What Millions Readers Are Reading (Vol. 1)

Welcome to the first installment of a new column where Millions readers can sound off on the books they’re currently reading. Tell us about what you’re reading—hot takes always welcome—and you might just end up in next month’s column.



Giles Goat-Boy by John Barth (1966)

I wanted to celebrate Barth’s life by exploring more of his work, and am now kicking myself at not reading Giles Goat-Boy sooner. It’s a maximal novel that celebrates its style, proudly defiant and aware that it’s an oddity. In the form of parody, Barth mixes genres and traditions like the odyssey, the messianic, and the campus novel in a sort-of parable about the Cold War. Its narrator, George the goat-boy, is so affable in his whimsical brutality. If I had found this book as a stubborn teen, I would have fallen sooner and deeper into love with language art. —Zachary

coverGet the Picture by Bianca Bosker (2024)

A nonfiction book by a journalist trying to understand the art world. She works for artists and galleries trying to find her voice in contemporary art. As someone who works in the art world, I’m finding it a bit tacky at times but I’m also enjoying some aspects of the book. —Mána

coverThe Cemetery of Untold Stories by Julia Alvarez (2024)

I am loving it. I’ve been a fan of Julia Alvarez for a long time—this book does not disappoint. —Gina

A Model Childhood by Christa Wolf (1976)

cover Millions Readers

A Model Childhood is a book about memory, guilt, and shame. Wolf wrote it in the 1970s to contend with (it seems) her memories of growing up in a Nazi family in a town that was then German but ceded to Poland after the war. The writing is virtuosic, with two timelines—the child’s life, and the present-day writer revisiting, interrogating, and struggling to understand the life—running side-by-side. It’s incredibly rigorous, a beautiful demonstration of how writing fiction can help us toward knowing ourselves, as individuals and within our societies. —Rose

cover Millions ReadersWolf Hall by Hilary Mantel (2009)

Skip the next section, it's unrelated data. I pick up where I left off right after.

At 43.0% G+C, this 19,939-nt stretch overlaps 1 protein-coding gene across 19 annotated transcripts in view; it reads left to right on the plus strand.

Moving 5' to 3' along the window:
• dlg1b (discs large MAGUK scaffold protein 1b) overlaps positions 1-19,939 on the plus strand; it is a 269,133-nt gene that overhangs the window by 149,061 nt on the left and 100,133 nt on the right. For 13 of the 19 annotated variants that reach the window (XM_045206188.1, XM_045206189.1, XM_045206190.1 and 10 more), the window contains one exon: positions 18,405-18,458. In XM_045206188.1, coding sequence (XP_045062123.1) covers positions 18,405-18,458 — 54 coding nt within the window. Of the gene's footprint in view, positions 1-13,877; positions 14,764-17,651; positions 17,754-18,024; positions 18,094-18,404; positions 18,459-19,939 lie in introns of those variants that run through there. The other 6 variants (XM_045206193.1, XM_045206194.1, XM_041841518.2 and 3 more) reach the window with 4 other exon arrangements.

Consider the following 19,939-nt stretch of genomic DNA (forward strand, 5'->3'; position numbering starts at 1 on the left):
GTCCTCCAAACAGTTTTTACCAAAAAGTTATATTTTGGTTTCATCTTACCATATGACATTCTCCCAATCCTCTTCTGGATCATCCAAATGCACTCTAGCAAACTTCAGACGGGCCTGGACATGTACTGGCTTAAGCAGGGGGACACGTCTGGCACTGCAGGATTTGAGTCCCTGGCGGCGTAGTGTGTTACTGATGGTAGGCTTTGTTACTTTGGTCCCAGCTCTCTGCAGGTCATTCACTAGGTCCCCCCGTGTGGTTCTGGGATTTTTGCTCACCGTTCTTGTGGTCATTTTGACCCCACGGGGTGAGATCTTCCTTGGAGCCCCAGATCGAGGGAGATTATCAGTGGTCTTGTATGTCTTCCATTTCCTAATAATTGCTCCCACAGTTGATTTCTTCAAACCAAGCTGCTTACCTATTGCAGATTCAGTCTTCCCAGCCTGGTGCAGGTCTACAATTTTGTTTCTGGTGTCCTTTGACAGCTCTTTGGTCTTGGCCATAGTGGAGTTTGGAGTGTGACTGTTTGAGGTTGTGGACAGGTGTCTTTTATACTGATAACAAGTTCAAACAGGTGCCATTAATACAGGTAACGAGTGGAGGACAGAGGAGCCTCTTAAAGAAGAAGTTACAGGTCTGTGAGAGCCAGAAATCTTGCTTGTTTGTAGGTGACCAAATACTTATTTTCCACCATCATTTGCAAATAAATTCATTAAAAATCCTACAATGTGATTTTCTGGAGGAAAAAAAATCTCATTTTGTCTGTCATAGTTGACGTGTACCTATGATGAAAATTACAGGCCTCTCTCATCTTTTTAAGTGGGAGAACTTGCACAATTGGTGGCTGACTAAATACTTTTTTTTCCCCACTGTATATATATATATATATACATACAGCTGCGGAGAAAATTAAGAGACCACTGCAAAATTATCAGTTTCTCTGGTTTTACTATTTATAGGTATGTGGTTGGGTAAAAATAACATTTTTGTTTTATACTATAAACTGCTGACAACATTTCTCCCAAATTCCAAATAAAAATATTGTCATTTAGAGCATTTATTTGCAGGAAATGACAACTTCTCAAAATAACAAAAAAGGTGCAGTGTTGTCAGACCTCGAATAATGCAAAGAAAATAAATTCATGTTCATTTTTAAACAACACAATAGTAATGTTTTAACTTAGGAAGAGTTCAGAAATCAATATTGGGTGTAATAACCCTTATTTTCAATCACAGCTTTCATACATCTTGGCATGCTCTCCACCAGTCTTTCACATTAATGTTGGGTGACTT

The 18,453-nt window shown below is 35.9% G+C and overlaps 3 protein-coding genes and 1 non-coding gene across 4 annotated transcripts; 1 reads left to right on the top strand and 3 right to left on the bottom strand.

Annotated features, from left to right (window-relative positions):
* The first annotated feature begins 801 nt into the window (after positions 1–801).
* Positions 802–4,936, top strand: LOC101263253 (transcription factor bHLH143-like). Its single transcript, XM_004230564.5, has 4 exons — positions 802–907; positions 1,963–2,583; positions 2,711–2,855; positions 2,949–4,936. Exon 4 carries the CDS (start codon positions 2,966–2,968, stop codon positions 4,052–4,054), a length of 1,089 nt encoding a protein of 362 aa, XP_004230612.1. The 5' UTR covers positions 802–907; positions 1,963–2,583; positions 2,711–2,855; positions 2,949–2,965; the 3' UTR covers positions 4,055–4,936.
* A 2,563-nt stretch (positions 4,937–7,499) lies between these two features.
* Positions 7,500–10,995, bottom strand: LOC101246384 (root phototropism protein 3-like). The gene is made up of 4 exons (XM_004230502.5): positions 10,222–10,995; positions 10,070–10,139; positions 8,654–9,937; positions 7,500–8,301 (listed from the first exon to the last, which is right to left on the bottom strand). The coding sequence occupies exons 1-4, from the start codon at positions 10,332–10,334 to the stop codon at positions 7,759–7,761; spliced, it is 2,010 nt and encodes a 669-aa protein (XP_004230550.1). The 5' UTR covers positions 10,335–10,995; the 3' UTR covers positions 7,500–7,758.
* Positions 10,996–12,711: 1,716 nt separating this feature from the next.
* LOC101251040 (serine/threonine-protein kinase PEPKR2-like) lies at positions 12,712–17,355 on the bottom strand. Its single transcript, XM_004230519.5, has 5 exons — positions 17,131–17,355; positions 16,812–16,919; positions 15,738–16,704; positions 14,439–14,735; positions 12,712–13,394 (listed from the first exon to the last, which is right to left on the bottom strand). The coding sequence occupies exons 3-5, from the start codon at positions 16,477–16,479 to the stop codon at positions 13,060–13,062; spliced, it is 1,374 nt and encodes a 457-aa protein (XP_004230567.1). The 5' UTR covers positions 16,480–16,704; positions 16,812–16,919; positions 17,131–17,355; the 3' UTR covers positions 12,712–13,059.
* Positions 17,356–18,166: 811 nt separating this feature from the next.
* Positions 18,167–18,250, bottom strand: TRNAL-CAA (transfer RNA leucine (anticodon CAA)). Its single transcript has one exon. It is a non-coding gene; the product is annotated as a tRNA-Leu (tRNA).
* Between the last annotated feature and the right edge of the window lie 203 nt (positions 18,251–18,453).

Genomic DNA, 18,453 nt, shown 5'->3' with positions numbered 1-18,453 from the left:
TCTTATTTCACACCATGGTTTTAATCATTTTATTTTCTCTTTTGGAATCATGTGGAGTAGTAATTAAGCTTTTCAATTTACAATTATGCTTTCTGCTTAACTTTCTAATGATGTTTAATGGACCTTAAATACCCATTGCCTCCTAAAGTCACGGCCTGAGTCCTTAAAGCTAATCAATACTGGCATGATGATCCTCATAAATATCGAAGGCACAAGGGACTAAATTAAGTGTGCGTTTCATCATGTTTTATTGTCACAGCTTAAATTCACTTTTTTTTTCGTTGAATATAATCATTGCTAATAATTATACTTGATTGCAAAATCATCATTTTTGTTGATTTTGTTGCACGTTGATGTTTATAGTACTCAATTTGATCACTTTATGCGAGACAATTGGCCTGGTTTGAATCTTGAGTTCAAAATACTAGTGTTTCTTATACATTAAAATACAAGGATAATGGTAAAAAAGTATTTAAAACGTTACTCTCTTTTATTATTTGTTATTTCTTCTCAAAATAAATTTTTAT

After long last, I am finally reading Wolf Hall. I bought the hardcover from my local library’s annual book sale a few years ago, but it sat in a pile with other books awaiting the day I finally buy yet another bookshelf, and I somewhat forgot about it. However, this year, that same library is doing a 2024 reading challenge, and one of the categories is “Recently Deceased Author,” so that’s what re-reminded me, given that Hilary Mantel died in 2021. I’d always intended to read this beautifully written account of Oliver Cromwell’s dealings with Henry VIII and all the cultural/court chaos within. And there’s a plague! Lots of parallels to be drawn to our modern day—how power is used, how the powerful respond to rules and customs having consequences, but also, how a person’s family and upbringing determine so much. I’m only around 130 pages into it, but it’s worth the literal weight of reading a 500+ page hardcover, and it’s as great a book as everyone said. I’m looking forward to the rest of it. —Saracover Millions Readers

The Zone of Interest by Martin Amis (2014)

Shook me to the core! —Ulla

cover Millions ReadersStory of My Life by Jay McInerney (1988)

Story of My Life follows a young woman’s misadventures in the druggy socialite scene of nocturnal 1980’s New York. The tone is so conversational and sarcastic —you feel like you’re on the phone with this candid, sardonic girl who’s jaded with the whole scene but too engrained in it to step away. The whole cast of characters are simultaneously so above and beneath everything. They have money, status, and beauty, but lack any real intimacy, connection, contentment, or aspiration. It’s a wickedly fun novel that to me, is a cautionary tale about decays when one focuses on the pursuit of pleasure. I love McInerney—he always nails down crippling personal deficiencies in his characters with such a balance of self-intimacy and distance from oneself. —Michael

cover Millions ReadersSwimming With Dead Stars by Vi Khi Nao (2022)

This is the seventh book I’ve read by Nao in the last two years: Fish Carcass, Fish in Exile, The Vanishing Point of Desire, The Room, Umbilical Hospital, A Brief Alphabet of Torture, and now this one. One of the most electrifying works of literature I’ve read in my life, with a highly compelling sense of surrealism and much gender-bending. —Ernie

cover Millions ReadersA Gentleman in Moscow by Amor Towles (2016)

It’s a strange experience to slowly realize you’re reading fan fiction, with no clues about that given on the cover or in the marketing of the book. But this is straight up Tolstoy/Dostoevsky fan fic, imagining a world where one of their idiosyncratic, charming aristocrats made it to the post-Bolshevik world and gave us their thoughts on how the more things change, the more they stay the same. It’s a little too self-satisfied I think, and I’m not as in love with the characters or the milieu as the author is. Not sure I’ll finish it. —Amelia

Savoring every sentence of an 18th-century epistolary novel? Trudging dutifully through the buzzy memoir of the moment? Tell us about the book in your life right now—and it might just end up in the next What Millions Readers Are Reading column.

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